More On Legal & Compliancefrom The Advisor's Professional Library
- Where Are We Headed? The ultimate compliance goal is to help ensure that everyone associated with an advisory firm acts ethically at all times. Advisors and RIAs should do the right thing, even when regulators are not looking over their shoulders.
- Client Commission Practices and Soft Dollars RIAs should always evaluate whether the products and services they receive from broker-dealers are appropriate. The SEC suggested that an RIAs failure to stay within the scope of the Section 28(e) safe harbor may violate the advisors fiduciary duty to clients, so RIAs must evaluate their soft dollar relationships on a regular basis to ensure they are disclosed properly and that they do not negatively impact the best execution of clients transactions.
Fines issued by the Financial Industry Regulatory Authority last year totaled $78.2 million, a 15% jump from the $68 million levied in 2011, with suitability violations the top fine-getter, according to data just released by the law firm Sutherland Asbill & Brennan.
Indeed, as Sutherland found in its yearly analysis of FINRA sanctions, released Wednesday, suitability cases were the top enforcement issue in 2012, followed by due diligence, research, advertising and ETF violations.
FINRA assessed fines totaling $19.4 million in cases involving suitability allegations, representing a 152% increase from the $7.7 million in fines reported in 2011.
In 2012, there were 117 suitability cases, a 10% increase from the 106 cases reported in 2011, Sutherland found. The surge in suitability fines was largely driven by the $7.5 million in fines assessed in four exchange-traded fund (ETF) cases, as well as “supersized” fines of $1 million or more in cases involving complex products such as reverse convertible notes and unit investment trusts.
FINRA reported filing 1,541 disciplinary actions in 2012, a slight increase of 3.6% from the 1,488 cases the regulator initiated in 2011. Last year marked the fourth straight year of growth in the number of disciplinary actions, Sutherland notes.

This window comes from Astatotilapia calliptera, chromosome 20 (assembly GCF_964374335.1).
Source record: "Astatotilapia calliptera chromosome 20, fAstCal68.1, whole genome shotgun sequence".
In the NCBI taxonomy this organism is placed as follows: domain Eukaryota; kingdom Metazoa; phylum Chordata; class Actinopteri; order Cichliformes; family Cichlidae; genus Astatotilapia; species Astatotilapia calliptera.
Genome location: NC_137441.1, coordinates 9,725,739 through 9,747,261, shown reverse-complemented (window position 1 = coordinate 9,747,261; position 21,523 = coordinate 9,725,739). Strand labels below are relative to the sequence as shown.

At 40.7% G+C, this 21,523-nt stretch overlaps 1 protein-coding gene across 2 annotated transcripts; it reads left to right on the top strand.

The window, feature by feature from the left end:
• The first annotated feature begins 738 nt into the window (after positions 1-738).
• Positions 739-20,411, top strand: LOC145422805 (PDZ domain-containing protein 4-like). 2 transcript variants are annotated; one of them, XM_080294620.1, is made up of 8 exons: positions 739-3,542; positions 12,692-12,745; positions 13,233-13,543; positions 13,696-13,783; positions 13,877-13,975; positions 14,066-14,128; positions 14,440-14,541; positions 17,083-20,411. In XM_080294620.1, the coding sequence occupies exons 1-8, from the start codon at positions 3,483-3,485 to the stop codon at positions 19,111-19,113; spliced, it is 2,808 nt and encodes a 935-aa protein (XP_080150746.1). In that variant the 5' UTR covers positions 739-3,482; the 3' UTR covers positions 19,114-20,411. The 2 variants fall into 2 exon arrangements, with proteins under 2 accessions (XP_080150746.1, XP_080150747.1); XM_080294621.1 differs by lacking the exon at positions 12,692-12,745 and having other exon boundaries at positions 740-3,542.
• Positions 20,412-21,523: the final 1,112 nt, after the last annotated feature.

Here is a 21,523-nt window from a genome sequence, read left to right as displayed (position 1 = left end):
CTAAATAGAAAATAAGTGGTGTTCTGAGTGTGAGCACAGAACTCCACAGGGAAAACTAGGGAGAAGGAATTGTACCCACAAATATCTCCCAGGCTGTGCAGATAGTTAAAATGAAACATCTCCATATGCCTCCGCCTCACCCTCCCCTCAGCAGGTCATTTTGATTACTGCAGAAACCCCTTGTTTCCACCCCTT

The $78 million of fines reported in 2012 marks a 179% increase from the $28 million of FINRA fines reported in 2008, Sutherland notes.
The boost in fines, Sutherland says, “may signal FINRA’s continued willingness to flex its enforcement muscle for the near future, particularly in areas such as restitution.” In 2012, the regulator ordered firms and representatives to pay a record $34 million of restitution to investors, the law firm notes, which represents an 80% increase from the $19 million of restitution ordered by FINRA in 2011.
Other top enforcement issues measured by total fines assessed by FINRA in 2012, according to Sutherland, were:
Due Diligence cases resulted in the second-highest amount of fines assessed by FINRA in 2012. FINRA brought 62 due diligence cases in 2012, resulting in fines of $12.8 million. These figures represent significant increases from 2011’s totals, when FINRA reported 44 cases involving due diligence allegations, which resulted in only $1.6 million in fines. The rise in the number of due diligence cases represents an increase of 41%. While that is an impressive increase, it pales in comparison to the 700% jump in the amount of sanctions imposed in due diligence cases between 2011 and 2012. This substantial increase was largely fueled by “supersized” fines of $1+ million assessed in due diligence cases involving complex products and alternative investments. In 2012, FINRA also ordered $19 million of restitution in cases involving due diligence allegations.
Advertising was the fourth-biggest fine generator in 2012. This is the first time advertising has not been ranked first in Sutherland’s Top Enforcement Issues list since 2009. FINRA reported 50 cases involving alleged advertising violations in 2012, which resulted in fines of $10.4 million. Although the number of advertising cases increased from the 45 reported in 2011 (an increase of 11%), the amount of fines decreased dramatically from 2011’s $21.1 million. This 51% decrease largely stems from the steep decline in the number of auction rate securities (ARS) cases filed by FINRA. While FINRA assessed fines of $9.5 million in 2011 in ARS cases involving advertising allegations, there were no such cases reported in 2012.
Exchange-Traded Fund (ETF) cases jumped from four in 2011 to nine in 2012, an increase of 125%. The four 2011 ETF cases resulted in only $123,000 in fines, but FINRA imposed $7.6 million in fines in 2012 ETF cases, an increase of more than 6,000%. This explosion in fines was the result of four cases that each resulted in a fine of at least $1.5 million. Those cases concerned leveraged and inverse ETFs that FINRA alleged were unsuitable for conservative investors and were sold without sufficient due diligence review.